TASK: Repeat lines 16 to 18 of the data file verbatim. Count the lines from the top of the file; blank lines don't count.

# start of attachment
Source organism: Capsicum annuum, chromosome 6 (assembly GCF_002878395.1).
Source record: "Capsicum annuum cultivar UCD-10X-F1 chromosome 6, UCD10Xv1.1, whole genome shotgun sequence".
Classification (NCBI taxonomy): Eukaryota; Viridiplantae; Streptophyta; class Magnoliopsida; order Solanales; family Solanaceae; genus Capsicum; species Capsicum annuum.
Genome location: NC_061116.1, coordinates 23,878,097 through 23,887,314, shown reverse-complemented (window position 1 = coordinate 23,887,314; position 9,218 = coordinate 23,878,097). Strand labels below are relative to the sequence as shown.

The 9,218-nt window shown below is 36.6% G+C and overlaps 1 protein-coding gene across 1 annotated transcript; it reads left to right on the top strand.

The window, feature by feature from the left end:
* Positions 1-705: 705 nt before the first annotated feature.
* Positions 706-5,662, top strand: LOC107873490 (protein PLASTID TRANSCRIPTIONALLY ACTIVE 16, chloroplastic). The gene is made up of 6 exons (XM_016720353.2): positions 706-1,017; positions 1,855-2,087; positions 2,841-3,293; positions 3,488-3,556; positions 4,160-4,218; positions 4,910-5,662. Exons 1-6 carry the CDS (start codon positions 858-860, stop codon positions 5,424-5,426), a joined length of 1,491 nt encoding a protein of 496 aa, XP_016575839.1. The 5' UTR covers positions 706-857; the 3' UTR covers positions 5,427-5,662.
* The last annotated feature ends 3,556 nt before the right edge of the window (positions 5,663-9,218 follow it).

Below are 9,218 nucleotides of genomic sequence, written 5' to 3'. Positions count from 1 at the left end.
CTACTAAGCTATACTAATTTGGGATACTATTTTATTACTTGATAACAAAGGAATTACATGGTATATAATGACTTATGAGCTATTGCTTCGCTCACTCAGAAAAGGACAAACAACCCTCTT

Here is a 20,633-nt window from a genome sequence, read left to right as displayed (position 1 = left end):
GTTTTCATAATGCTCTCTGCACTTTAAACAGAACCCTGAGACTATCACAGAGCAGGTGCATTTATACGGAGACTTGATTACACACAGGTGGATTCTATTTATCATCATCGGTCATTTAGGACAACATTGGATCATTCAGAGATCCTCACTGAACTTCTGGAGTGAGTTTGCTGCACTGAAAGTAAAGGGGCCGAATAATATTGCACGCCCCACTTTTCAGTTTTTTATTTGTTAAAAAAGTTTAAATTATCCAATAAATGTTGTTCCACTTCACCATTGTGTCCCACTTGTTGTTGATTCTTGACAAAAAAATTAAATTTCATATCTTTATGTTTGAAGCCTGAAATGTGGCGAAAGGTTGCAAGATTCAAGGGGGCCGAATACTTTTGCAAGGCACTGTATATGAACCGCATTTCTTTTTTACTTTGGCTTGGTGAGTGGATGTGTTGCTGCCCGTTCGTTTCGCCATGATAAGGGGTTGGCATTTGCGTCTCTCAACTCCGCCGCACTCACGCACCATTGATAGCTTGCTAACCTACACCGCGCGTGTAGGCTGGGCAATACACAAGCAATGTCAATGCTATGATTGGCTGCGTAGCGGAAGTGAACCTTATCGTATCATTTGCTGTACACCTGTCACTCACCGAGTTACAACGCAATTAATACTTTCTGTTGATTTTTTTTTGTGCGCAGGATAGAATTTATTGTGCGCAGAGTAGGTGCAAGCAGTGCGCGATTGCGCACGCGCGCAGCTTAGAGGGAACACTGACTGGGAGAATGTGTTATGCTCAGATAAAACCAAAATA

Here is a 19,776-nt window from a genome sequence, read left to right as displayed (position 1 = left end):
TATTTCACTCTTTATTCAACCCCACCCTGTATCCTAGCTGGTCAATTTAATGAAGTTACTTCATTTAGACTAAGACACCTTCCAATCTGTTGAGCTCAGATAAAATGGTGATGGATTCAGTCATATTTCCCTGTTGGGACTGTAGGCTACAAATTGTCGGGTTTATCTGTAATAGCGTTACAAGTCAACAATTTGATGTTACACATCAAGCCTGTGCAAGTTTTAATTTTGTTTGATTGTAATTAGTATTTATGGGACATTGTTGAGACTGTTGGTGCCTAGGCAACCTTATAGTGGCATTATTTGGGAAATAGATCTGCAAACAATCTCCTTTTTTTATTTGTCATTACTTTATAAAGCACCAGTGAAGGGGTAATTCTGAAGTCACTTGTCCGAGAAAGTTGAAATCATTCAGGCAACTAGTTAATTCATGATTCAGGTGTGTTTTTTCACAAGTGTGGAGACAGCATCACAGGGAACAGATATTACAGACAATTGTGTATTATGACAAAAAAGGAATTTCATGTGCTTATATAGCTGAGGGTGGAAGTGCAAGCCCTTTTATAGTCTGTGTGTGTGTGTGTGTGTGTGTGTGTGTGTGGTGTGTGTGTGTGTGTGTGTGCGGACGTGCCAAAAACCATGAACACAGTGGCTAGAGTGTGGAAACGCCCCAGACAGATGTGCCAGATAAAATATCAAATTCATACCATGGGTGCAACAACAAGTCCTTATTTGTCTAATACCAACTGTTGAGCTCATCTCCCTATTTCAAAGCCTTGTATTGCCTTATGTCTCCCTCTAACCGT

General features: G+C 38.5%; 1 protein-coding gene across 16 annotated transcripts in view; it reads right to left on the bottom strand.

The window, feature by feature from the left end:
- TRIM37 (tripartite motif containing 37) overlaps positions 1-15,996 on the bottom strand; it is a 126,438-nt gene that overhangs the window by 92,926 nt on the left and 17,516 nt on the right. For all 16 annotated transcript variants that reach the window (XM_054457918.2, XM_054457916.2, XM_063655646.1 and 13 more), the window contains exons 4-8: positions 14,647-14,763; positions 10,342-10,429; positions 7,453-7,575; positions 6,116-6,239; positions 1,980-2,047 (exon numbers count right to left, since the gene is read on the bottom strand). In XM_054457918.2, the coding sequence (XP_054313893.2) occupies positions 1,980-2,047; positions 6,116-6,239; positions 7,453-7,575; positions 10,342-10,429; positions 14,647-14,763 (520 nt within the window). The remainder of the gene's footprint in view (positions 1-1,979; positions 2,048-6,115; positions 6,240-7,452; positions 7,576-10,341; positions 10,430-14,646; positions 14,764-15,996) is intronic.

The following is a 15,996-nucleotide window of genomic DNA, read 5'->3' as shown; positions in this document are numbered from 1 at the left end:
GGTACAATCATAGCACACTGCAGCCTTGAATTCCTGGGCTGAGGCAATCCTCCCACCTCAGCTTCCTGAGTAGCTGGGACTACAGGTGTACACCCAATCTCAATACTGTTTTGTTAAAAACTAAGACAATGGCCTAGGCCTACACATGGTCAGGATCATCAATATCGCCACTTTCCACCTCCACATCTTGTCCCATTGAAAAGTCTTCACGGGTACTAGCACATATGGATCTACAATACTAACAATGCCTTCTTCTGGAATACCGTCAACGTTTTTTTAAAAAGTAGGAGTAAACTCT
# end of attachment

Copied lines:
General features: G+C 38.5%; 1 protein-coding gene across 16 annotated transcripts in view; it reads right to left on the bottom strand.

The window, feature by feature from the left end:
- TRIM37 (tripartite motif containing 37) overlaps positions 1-15,996 on the bottom strand; it is a 126,438-nt gene that overhangs the window by 92,926 nt on the left and 17,516 nt on the right. For all 16 annotated transcript variants that reach the window (XM_054457918.2, XM_054457916.2, XM_063655646.1 and 13 more), the window contains exons 4-8: positions 14,647-14,763; positions 10,342-10,429; positions 7,453-7,575; positions 6,116-6,239; positions 1,980-2,047 (exon numbers count right to left, since the gene is read on the bottom strand). In XM_054457918.2, the coding sequence (XP_054313893.2) occupies positions 1,980-2,047; positions 6,116-6,239; positions 7,453-7,575; positions 10,342-10,429; positions 14,647-14,763 (520 nt within the window). The remainder of the gene's footprint in view (positions 1-1,979; positions 2,048-6,115; positions 6,240-7,452; positions 7,576-10,341; positions 10,430-14,646; positions 14,764-15,996) is intronic.